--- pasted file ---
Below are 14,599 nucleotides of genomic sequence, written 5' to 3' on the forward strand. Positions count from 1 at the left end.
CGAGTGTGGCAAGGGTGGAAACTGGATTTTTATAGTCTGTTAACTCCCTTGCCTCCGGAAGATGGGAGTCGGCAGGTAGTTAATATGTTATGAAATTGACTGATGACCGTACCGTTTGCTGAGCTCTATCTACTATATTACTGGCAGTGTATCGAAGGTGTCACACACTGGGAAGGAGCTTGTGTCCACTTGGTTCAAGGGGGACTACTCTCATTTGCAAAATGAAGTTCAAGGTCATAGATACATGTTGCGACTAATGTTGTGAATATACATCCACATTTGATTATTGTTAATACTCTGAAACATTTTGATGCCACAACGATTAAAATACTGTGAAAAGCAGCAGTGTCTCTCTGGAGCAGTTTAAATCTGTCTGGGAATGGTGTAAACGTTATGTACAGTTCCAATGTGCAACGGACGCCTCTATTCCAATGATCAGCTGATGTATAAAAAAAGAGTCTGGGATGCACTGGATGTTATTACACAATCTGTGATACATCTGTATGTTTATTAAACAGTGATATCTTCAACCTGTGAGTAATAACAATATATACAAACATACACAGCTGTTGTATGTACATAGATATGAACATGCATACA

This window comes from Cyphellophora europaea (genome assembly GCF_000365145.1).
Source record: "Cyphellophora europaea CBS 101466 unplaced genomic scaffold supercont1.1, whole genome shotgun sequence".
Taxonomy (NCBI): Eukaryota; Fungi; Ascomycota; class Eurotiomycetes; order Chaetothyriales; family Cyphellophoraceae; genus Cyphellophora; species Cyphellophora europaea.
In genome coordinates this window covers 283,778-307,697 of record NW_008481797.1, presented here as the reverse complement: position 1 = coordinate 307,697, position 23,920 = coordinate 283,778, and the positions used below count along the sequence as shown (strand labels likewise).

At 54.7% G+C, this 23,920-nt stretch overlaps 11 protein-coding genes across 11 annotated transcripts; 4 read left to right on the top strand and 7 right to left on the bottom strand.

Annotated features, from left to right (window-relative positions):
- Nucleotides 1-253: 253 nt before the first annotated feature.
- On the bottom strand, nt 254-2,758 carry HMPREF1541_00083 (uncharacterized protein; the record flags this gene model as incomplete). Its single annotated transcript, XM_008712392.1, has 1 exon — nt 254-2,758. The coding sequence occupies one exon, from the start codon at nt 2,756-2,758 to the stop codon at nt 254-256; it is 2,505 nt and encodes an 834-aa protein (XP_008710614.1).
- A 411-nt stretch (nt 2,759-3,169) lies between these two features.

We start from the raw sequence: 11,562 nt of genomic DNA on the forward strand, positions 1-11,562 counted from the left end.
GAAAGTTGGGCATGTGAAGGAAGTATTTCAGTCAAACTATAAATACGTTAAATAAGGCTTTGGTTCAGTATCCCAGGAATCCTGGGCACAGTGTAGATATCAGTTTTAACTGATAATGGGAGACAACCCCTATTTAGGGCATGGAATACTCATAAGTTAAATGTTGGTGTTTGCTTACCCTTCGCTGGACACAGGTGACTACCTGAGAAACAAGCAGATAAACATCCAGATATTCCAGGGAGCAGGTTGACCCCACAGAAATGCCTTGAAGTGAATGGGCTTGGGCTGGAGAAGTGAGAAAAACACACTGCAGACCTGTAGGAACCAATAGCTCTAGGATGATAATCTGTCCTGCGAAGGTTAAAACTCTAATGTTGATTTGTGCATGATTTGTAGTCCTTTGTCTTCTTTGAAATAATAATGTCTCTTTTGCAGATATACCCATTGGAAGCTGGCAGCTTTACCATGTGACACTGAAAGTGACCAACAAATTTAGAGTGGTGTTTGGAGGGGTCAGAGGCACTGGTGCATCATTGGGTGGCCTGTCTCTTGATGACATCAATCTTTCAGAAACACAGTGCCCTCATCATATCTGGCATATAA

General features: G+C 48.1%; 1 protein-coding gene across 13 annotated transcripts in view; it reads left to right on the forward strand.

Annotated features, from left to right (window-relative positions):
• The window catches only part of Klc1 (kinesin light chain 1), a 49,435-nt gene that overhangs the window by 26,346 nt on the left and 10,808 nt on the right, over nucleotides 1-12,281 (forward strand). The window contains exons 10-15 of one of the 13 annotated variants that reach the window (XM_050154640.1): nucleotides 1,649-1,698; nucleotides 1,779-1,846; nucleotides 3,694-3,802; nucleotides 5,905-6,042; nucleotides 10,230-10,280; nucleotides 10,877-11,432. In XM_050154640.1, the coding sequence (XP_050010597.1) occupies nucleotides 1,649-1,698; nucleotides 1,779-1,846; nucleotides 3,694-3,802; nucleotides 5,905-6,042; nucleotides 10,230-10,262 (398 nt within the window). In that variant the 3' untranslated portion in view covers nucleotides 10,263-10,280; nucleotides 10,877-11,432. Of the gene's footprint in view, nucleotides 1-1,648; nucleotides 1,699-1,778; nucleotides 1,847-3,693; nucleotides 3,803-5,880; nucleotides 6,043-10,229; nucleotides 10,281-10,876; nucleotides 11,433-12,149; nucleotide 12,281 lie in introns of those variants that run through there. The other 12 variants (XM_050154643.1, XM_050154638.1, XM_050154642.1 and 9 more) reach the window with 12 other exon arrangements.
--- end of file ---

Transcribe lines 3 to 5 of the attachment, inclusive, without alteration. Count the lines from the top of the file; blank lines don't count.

This window comes from Cyphellophora europaea (genome assembly GCF_000365145.1).
Source record: "Cyphellophora europaea CBS 101466 unplaced genomic scaffold supercont1.1, whole genome shotgun sequence".
Taxonomy (NCBI): Eukaryota; Fungi; Ascomycota; class Eurotiomycetes; order Chaetothyriales; family Cyphellophoraceae; genus Cyphellophora; species Cyphellophora europaea.